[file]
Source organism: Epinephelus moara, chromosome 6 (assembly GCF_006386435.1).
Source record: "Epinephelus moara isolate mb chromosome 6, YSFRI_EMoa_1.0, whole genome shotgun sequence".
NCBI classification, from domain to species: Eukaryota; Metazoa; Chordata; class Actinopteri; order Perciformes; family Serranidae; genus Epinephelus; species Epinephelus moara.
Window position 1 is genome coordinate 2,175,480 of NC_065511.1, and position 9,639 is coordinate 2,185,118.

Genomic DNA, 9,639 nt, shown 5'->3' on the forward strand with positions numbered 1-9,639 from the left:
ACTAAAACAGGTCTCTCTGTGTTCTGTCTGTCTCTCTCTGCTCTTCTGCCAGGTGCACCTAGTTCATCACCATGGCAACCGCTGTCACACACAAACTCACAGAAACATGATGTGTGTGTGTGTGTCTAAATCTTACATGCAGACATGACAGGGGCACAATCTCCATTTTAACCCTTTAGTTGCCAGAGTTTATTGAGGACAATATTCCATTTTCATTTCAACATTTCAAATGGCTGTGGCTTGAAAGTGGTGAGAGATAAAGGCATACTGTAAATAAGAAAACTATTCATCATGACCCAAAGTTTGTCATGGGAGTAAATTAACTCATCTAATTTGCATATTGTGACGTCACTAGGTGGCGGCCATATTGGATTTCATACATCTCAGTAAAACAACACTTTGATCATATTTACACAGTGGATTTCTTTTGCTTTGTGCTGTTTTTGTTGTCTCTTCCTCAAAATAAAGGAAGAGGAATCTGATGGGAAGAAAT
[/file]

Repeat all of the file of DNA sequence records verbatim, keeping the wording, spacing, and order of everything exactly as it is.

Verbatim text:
Source organism: Epinephelus moara, chromosome 6 (assembly GCF_006386435.1).
Source record: "Epinephelus moara isolate mb chromosome 6, YSFRI_EMoa_1.0, whole genome shotgun sequence".
NCBI classification, from domain to species: Eukaryota; Metazoa; Chordata; class Actinopteri; order Perciformes; family Serranidae; genus Epinephelus; species Epinephelus moara.
Window position 1 is genome coordinate 2,175,480 of NC_065511.1, and position 9,639 is coordinate 2,185,118.

Genomic DNA, 9,639 nt, shown 5'->3' on the forward strand with positions numbered 1-9,639 from the left:
ACTAAAACAGGTCTCTCTGTGTTCTGTCTGTCTCTCTCTGCTCTTCTGCCAGGTGCACCTAGTTCATCACCATGGCAACCGCTGTCACACACAAACTCACAGAAACATGATGTGTGTGTGTGTGTCTAAATCTTACATGCAGACATGACAGGGGCACAATCTCCATTTTAACCCTTTAGTTGCCAGAGTTTATTGAGGACAATATTCCATTTTCATTTCAACATTTCAAATGGCTGTGGCTTGAAAGTGGTGAGAGATAAAGGCATACTGTAAATAAGAAAACTATTCATCATGACCCAAAGTTTGTCATGGGAGTAAATTAACTCATCTAATTTGCATATTGTGACGTCACTAGGTGGCGGCCATATTGGATTTCATACATCTCAGTAAAACAACACTTTGATCATATTTACACAGTGGATTTCTTTTGCTTTGTGCTGTTTTTGTTGTCTCTTCCTCAAAATAAAGGAAGAGGAATCTGATGGGAAGAAAT